Spanish diocese criticized for not publicizing cathedral’s Islamic past
December 17, 2014
Stating that tourism is being harmed, the government of the southern Spanish region of Andalusia has criticized the Diocese of Córdoba for not doing more to highlight the Islamic past of its cathedral.
Around the year 600, a Catholic church was built on the site of a pagan temple. Following the Moorish conquest, the Mosque of Córdoba, begun in 784 and completed in 987, was built on the site of the church.
In 1236, when Spanish Catholics again assumed control in the area, the mosque became a Catholic church. It is now the Cathedral of Our Lady of the Assumption, and the government has criticized the diocese for referring to it simply as a cathedral, and not as a former mosque as well.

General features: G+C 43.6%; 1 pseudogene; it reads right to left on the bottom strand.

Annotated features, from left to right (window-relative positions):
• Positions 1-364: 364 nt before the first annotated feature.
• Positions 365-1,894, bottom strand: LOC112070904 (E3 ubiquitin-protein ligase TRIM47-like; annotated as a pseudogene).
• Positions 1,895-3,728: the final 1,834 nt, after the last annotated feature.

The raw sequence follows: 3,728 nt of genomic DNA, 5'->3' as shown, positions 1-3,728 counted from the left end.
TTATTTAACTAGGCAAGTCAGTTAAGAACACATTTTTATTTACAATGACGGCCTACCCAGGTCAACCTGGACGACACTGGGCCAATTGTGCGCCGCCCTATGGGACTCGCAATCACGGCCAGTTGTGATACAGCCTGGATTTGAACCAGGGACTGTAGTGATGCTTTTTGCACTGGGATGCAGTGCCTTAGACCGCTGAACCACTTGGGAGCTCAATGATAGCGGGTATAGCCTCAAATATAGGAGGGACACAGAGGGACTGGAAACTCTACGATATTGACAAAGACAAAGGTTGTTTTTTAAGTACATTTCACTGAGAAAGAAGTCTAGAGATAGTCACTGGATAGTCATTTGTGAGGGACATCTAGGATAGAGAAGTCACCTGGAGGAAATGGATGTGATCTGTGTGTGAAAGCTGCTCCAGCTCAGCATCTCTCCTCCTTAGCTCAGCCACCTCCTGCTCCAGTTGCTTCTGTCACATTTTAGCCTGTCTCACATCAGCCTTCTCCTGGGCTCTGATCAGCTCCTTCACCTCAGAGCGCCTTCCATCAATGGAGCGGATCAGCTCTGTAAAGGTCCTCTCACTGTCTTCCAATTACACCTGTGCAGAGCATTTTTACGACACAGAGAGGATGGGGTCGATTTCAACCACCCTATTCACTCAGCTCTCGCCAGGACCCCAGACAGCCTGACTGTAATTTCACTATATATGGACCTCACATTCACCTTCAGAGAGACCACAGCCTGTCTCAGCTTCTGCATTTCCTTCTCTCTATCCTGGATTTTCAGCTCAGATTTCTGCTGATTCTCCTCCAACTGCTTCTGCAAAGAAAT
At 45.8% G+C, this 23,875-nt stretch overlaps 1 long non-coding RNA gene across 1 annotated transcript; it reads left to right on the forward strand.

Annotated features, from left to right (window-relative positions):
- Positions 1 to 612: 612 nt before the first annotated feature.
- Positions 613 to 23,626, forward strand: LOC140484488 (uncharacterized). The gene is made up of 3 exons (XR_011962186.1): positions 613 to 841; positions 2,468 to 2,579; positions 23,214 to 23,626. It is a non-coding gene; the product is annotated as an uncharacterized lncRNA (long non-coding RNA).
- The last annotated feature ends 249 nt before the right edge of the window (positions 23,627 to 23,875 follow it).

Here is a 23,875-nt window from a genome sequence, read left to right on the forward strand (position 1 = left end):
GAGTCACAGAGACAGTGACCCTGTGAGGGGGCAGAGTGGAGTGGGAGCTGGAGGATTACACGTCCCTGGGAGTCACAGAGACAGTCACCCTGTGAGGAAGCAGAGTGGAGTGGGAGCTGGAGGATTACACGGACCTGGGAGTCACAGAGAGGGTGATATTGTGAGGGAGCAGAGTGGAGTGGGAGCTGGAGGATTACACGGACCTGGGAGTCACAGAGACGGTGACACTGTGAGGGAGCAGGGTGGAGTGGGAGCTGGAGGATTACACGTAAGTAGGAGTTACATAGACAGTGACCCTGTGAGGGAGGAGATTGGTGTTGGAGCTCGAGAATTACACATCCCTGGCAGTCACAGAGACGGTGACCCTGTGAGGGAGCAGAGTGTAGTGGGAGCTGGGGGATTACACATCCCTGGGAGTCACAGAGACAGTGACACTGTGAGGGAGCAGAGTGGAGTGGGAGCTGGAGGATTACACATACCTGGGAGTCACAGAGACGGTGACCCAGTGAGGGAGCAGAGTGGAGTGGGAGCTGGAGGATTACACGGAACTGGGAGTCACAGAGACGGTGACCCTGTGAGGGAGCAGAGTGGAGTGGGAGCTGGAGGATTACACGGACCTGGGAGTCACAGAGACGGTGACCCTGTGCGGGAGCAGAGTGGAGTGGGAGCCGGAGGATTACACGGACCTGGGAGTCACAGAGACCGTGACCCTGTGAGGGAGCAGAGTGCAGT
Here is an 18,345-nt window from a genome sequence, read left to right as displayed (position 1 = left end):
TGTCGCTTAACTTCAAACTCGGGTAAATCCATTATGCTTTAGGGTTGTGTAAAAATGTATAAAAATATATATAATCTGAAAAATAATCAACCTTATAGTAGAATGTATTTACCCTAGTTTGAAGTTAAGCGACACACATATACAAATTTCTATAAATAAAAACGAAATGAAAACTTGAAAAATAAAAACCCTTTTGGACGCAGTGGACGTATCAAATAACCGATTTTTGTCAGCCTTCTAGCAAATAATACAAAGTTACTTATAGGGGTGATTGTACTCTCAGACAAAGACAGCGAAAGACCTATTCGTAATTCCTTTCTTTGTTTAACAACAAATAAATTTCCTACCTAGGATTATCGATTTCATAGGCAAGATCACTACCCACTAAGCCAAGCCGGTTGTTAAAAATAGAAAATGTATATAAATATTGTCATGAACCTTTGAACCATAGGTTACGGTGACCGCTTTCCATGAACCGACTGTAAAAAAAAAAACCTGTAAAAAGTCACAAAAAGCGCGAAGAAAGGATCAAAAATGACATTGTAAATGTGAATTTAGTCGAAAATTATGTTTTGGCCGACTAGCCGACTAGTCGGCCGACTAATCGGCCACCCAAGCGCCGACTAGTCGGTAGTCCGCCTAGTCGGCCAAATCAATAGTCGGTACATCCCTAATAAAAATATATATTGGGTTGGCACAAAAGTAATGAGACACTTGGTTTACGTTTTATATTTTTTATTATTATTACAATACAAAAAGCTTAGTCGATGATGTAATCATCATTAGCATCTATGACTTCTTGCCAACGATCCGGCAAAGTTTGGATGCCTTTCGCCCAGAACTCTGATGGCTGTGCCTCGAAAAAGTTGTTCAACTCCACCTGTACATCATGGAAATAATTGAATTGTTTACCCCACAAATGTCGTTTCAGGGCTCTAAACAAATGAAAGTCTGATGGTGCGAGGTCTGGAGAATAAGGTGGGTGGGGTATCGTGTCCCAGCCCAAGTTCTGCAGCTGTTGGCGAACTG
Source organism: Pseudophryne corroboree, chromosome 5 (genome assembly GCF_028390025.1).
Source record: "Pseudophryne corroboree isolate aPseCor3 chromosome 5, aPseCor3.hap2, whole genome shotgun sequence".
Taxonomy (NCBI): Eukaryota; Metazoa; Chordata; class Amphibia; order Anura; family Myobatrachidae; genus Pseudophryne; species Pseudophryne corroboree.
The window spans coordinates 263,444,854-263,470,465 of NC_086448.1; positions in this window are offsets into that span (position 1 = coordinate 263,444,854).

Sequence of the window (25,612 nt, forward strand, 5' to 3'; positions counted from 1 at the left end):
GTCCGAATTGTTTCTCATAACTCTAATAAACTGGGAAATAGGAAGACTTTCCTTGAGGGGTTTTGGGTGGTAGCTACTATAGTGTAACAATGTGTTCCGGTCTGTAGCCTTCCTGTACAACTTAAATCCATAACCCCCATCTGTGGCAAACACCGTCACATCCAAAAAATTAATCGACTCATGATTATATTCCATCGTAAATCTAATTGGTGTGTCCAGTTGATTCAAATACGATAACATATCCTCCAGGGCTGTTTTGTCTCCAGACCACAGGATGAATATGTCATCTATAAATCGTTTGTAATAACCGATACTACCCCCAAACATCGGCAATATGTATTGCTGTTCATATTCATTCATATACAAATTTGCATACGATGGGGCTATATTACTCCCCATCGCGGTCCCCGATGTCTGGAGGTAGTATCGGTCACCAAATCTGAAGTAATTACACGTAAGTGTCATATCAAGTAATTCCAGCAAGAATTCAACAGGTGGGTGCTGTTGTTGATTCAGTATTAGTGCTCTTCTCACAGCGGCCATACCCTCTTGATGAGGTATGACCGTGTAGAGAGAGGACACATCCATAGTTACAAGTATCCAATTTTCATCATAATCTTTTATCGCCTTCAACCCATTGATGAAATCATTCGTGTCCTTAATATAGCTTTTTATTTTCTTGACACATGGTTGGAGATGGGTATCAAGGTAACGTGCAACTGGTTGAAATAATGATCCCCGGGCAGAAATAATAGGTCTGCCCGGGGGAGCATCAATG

A cathedral spokesman called the government’s complaint “an artificial controversy,” according to the Associated Press.
For all current news, visit our News home page.
All comments are moderated. To lighten our editing burden, only current donors are allowed to Sound Off. If you are a current donor, log in to see the comment form; otherwise please support our work, and Sound Off!